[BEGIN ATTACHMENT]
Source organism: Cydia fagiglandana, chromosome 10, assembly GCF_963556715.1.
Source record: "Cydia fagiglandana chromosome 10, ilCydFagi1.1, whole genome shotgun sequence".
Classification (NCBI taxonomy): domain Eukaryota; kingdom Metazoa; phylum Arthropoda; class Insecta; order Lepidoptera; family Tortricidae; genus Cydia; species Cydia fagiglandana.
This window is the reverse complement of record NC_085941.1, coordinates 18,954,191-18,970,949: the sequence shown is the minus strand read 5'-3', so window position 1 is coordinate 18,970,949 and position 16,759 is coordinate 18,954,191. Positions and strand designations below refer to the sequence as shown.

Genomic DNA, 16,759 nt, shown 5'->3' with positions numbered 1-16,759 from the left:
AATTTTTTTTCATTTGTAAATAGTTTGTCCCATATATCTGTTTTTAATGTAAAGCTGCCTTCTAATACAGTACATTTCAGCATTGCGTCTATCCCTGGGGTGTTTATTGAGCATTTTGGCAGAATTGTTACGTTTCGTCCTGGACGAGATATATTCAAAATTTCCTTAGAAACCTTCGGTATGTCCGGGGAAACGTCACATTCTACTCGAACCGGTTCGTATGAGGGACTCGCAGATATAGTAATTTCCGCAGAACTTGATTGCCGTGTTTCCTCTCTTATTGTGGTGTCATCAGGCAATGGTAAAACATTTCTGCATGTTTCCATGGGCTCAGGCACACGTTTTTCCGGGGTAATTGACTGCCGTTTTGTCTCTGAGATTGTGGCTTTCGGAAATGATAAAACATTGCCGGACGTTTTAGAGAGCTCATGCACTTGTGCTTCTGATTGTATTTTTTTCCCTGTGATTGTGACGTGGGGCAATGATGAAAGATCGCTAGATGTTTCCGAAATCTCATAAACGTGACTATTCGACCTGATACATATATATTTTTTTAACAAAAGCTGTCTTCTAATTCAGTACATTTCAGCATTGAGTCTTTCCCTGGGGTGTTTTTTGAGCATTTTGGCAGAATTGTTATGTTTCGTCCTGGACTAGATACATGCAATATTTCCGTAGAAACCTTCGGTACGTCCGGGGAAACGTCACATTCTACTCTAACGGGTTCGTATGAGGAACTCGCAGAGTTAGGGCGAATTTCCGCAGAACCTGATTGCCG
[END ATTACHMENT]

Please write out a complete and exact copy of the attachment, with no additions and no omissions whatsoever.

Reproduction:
Source organism: Cydia fagiglandana, chromosome 10, assembly GCF_963556715.1.
Source record: "Cydia fagiglandana chromosome 10, ilCydFagi1.1, whole genome shotgun sequence".
Classification (NCBI taxonomy): domain Eukaryota; kingdom Metazoa; phylum Arthropoda; class Insecta; order Lepidoptera; family Tortricidae; genus Cydia; species Cydia fagiglandana.
This window is the reverse complement of record NC_085941.1, coordinates 18,954,191-18,970,949: the sequence shown is the minus strand read 5'-3', so window position 1 is coordinate 18,970,949 and position 16,759 is coordinate 18,954,191. Positions and strand designations below refer to the sequence as shown.

Genomic DNA, 16,759 nt, shown 5'->3' with positions numbered 1-16,759 from the left:
AATTTTTTTTCATTTGTAAATAGTTTGTCCCATATATCTGTTTTTAATGTAAAGCTGCCTTCTAATACAGTACATTTCAGCATTGCGTCTATCCCTGGGGTGTTTATTGAGCATTTTGGCAGAATTGTTACGTTTCGTCCTGGACGAGATATATTCAAAATTTCCTTAGAAACCTTCGGTATGTCCGGGGAAACGTCACATTCTACTCGAACCGGTTCGTATGAGGGACTCGCAGATATAGTAATTTCCGCAGAACTTGATTGCCGTGTTTCCTCTCTTATTGTGGTGTCATCAGGCAATGGTAAAACATTTCTGCATGTTTCCATGGGCTCAGGCACACGTTTTTCCGGGGTAATTGACTGCCGTTTTGTCTCTGAGATTGTGGCTTTCGGAAATGATAAAACATTGCCGGACGTTTTAGAGAGCTCATGCACTTGTGCTTCTGATTGTATTTTTTTCCCTGTGATTGTGACGTGGGGCAATGATGAAAGATCGCTAGATGTTTCCGAAATCTCATAAACGTGACTATTCGACCTGATACATATATATTTTTTTAACAAAAGCTGTCTTCTAATTCAGTACATTTCAGCATTGAGTCTTTCCCTGGGGTGTTTTTTGAGCATTTTGGCAGAATTGTTATGTTTCGTCCTGGACTAGATACATGCAATATTTCCGTAGAAACCTTCGGTACGTCCGGGGAAACGTCACATTCTACTCTAACGGGTTCGTATGAGGAACTCGCAGAGTTAGGGCGAATTTCCGCAGAACCTGATTGCCG